The revised advice states that only individuals exhibiting symptoms should wear a face mask, should self-isolate and seek medical guidance the moment they begin to feel unwell, whereas those caring for the sick should only wear a mask when they are in close proximity. Asymptomatic people are also capable of transmitting the virus – every four out of five people who have the coronavirus are asymptomatic, and asymptomatic and pre-symptomatic individuals are the main reason for the spread of disease. However, the virus spreads via droplets or contaminated surfaces, for which social distancing and hand-washing are adequate preventive measures.

Previous Recommendations by WHO and CDC

At the beginning of the pandemic, the CDC clearly stated that viruses were microscopic particles that spread via contact or inhalation of droplets, hence wearing a mask won’t make any difference. The latter would only provide protection if someone is in close proximity of an infected person. The best approach is to maintain a distance of at least six feet from anyone exhibiting symptoms, such as coughing or sneezing, and to maintain proper hygiene. Even the US Surgeon General urged that people should not hoard face masks since they were not helpful: even the N95 masks recommended for avian viruses and influenza cannot filter virus particles properly.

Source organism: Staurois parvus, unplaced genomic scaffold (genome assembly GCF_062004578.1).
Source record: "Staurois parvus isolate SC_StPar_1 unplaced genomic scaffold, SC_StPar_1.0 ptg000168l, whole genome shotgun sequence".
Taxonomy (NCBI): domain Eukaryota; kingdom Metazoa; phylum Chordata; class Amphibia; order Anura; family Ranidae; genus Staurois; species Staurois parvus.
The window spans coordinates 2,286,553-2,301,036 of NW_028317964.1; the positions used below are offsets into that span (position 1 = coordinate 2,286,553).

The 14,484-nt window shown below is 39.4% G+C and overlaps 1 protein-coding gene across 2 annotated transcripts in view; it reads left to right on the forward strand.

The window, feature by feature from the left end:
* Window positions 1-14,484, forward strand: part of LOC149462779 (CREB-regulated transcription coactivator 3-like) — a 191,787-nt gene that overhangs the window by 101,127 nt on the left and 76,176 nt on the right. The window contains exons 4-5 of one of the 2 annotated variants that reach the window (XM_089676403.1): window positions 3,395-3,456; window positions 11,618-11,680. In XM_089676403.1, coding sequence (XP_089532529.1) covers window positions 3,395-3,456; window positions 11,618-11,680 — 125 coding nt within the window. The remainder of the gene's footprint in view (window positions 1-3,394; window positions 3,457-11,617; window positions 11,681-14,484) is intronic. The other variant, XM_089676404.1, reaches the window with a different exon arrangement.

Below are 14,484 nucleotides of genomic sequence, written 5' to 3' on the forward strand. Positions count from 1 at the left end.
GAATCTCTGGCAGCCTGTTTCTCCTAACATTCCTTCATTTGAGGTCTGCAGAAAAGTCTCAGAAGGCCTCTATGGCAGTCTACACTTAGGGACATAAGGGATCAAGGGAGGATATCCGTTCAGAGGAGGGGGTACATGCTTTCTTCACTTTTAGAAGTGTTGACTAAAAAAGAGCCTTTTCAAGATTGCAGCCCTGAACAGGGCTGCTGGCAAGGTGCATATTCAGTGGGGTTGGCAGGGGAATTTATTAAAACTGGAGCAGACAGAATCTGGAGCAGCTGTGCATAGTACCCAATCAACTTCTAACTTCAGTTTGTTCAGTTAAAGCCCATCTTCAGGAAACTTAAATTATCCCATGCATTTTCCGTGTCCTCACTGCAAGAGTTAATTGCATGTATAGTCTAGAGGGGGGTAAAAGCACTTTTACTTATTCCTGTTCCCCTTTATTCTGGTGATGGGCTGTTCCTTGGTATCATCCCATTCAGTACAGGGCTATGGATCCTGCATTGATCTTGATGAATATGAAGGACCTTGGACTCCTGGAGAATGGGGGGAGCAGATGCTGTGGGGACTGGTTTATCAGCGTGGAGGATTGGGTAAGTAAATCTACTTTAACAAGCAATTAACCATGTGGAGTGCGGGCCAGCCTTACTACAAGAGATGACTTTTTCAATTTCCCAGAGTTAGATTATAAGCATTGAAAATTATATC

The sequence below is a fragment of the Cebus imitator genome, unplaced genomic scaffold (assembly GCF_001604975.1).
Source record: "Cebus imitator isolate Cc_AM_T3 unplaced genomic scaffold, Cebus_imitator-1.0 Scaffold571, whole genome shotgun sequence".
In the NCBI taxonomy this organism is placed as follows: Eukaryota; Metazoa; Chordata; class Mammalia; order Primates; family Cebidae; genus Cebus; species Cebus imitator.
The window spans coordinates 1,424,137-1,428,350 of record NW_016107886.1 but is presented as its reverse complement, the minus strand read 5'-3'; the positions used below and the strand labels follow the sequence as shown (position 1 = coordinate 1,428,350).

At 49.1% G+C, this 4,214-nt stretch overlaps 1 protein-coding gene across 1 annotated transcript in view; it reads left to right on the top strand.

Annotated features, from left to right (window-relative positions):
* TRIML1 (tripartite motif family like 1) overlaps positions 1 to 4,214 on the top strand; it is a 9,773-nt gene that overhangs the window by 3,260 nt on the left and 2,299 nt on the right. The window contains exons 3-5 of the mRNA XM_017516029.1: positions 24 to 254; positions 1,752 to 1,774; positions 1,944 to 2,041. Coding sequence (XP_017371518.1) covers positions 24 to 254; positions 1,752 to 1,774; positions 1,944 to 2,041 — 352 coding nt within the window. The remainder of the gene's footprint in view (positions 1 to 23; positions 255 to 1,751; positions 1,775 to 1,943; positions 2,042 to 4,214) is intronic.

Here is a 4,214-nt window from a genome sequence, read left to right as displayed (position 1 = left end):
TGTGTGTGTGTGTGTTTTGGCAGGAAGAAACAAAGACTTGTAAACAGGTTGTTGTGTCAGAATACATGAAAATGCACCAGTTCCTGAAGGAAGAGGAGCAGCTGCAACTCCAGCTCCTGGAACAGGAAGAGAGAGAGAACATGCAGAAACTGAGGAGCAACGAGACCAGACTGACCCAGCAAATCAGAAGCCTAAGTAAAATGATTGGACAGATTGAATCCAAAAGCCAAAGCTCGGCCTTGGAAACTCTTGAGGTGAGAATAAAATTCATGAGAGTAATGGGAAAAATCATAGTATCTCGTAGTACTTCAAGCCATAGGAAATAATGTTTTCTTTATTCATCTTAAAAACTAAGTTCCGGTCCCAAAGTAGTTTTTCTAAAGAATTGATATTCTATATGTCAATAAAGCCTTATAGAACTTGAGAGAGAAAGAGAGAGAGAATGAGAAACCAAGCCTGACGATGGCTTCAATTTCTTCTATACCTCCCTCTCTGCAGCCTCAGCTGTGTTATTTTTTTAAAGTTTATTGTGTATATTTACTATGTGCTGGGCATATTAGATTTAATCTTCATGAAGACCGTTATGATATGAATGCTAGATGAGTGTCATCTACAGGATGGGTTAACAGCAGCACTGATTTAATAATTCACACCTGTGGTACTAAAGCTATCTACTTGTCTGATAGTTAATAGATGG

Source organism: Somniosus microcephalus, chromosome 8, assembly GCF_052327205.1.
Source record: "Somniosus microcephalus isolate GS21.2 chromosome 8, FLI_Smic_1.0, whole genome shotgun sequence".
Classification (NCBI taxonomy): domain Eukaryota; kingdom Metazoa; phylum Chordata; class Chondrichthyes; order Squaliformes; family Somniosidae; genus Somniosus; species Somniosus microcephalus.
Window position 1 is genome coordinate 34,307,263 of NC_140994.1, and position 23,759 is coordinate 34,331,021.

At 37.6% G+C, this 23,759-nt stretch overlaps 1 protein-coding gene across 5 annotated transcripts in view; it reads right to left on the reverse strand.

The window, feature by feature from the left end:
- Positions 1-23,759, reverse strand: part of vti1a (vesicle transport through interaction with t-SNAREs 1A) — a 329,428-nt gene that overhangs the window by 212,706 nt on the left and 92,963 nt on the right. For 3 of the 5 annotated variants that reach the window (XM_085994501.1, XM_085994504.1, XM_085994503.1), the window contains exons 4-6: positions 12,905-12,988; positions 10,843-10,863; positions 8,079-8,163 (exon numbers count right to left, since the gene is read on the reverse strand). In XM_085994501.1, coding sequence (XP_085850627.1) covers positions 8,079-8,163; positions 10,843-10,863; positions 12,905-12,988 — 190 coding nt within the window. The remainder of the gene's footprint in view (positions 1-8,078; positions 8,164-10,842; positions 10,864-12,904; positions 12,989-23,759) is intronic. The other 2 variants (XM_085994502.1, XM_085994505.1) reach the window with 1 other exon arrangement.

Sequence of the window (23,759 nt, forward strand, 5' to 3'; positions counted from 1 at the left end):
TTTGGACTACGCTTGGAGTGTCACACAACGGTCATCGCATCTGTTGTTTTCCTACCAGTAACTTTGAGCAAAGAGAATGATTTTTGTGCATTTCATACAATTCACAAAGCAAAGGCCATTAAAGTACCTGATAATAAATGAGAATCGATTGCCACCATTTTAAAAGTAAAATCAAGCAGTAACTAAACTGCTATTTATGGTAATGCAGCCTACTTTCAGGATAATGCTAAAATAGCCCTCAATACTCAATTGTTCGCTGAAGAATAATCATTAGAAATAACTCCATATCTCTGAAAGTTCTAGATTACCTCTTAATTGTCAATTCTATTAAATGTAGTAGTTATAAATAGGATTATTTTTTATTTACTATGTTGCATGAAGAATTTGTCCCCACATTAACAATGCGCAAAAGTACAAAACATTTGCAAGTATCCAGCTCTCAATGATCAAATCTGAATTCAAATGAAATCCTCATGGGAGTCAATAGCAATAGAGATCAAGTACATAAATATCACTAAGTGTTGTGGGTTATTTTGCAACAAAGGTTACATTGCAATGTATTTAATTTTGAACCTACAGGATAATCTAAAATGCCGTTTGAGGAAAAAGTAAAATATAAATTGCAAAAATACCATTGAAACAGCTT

After a surge in cases was registered in the US and around the world, WHO and CDC revised their earlier claim about face masks, suggesting that everyone should wear some form of face covering in public places. However, the masks were made a priority for health workers. Dr. Mike Ryan, WHO’s executive director of Health Emergencies Program, stated:

We must preserve medical surgical respirator masks for our frontline workers. But the idea of using respiratory coverings or mouth coverings to prevent coughing or sneezing projecting disease into the environment and towards others … that in itself is not a bad idea.

This update was followed by another upgrade in recommendations by the CDC, which then suggested that everyone should wear a cloth mask or face covering, contradicting the previous stance of only wearing a mask when visiting public places such as pharmacies and grocery stores where physical distancing was hard to follow.

Why the Sudden Shift in Guidelines?